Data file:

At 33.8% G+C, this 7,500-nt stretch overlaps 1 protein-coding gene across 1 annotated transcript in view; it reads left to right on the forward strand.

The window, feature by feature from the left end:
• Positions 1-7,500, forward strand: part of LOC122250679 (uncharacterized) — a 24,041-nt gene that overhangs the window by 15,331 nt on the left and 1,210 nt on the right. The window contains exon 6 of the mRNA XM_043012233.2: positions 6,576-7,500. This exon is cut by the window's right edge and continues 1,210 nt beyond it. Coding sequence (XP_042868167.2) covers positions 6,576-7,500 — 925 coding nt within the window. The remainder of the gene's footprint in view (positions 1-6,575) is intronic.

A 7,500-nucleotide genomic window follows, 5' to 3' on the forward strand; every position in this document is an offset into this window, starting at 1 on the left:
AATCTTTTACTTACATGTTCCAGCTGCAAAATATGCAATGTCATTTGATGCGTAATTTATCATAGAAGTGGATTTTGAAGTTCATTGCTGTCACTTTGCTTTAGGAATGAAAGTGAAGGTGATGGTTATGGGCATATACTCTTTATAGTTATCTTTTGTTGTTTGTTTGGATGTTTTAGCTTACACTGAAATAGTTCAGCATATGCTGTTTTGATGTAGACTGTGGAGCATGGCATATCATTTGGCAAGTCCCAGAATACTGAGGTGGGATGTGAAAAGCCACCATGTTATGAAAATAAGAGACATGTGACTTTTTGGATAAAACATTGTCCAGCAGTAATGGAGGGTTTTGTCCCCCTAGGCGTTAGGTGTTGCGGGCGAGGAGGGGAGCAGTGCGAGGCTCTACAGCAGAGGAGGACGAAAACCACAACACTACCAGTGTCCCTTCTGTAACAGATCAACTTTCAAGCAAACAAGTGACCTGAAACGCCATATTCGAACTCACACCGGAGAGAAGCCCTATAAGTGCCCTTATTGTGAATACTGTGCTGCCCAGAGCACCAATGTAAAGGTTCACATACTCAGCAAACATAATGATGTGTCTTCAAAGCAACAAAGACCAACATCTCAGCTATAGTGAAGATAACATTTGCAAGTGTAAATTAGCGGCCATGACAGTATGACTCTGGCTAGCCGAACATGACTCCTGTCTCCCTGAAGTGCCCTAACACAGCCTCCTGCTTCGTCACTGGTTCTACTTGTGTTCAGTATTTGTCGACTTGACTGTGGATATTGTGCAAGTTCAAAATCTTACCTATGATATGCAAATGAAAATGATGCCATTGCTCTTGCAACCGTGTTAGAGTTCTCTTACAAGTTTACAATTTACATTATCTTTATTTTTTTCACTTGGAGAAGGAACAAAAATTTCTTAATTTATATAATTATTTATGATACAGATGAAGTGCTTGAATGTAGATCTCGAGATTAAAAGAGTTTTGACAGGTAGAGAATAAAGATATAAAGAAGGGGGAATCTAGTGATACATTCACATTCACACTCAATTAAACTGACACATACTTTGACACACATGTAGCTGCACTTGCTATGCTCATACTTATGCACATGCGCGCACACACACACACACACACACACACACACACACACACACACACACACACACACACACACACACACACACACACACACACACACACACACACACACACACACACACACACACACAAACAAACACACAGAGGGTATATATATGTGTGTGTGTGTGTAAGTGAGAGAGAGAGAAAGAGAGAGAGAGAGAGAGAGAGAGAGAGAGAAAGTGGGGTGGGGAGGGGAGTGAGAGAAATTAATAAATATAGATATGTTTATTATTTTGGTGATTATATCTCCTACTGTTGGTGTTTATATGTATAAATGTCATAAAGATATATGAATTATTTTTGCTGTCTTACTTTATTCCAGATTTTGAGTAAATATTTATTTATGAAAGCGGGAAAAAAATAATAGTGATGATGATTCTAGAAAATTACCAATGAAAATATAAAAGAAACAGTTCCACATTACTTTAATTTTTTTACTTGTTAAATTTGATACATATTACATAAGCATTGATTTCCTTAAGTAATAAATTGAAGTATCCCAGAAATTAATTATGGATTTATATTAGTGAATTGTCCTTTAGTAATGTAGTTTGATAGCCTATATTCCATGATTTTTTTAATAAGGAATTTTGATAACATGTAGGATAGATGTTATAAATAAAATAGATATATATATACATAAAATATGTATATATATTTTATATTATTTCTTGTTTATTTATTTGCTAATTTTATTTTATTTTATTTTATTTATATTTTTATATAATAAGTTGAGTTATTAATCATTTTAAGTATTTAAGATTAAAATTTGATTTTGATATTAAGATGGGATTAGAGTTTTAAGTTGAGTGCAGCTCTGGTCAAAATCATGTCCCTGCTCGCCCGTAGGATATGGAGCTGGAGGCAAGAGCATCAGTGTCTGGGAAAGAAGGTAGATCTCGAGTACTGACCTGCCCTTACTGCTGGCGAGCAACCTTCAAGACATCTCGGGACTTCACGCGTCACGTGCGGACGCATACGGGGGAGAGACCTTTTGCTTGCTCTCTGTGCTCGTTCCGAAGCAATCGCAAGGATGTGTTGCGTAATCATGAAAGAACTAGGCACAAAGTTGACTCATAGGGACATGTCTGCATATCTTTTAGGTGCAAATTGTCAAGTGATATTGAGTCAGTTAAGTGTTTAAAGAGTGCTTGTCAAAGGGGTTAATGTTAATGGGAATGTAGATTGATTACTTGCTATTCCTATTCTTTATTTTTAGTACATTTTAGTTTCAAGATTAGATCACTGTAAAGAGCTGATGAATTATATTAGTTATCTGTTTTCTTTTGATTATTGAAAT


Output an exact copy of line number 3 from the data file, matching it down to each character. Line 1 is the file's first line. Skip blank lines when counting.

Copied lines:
• Positions 1-7,500, forward strand: part of LOC122250679 (uncharacterized) — a 24,041-nt gene that overhangs the window by 15,331 nt on the left and 1,210 nt on the right. The window contains exon 6 of the mRNA XM_043012233.2: positions 6,576-7,500. This exon is cut by the window's right edge and continues 1,210 nt beyond it. Coding sequence (XP_042868167.2) covers positions 6,576-7,500 — 925 coding nt within the window. The remainder of the gene's footprint in view (positions 1-6,575) is intronic.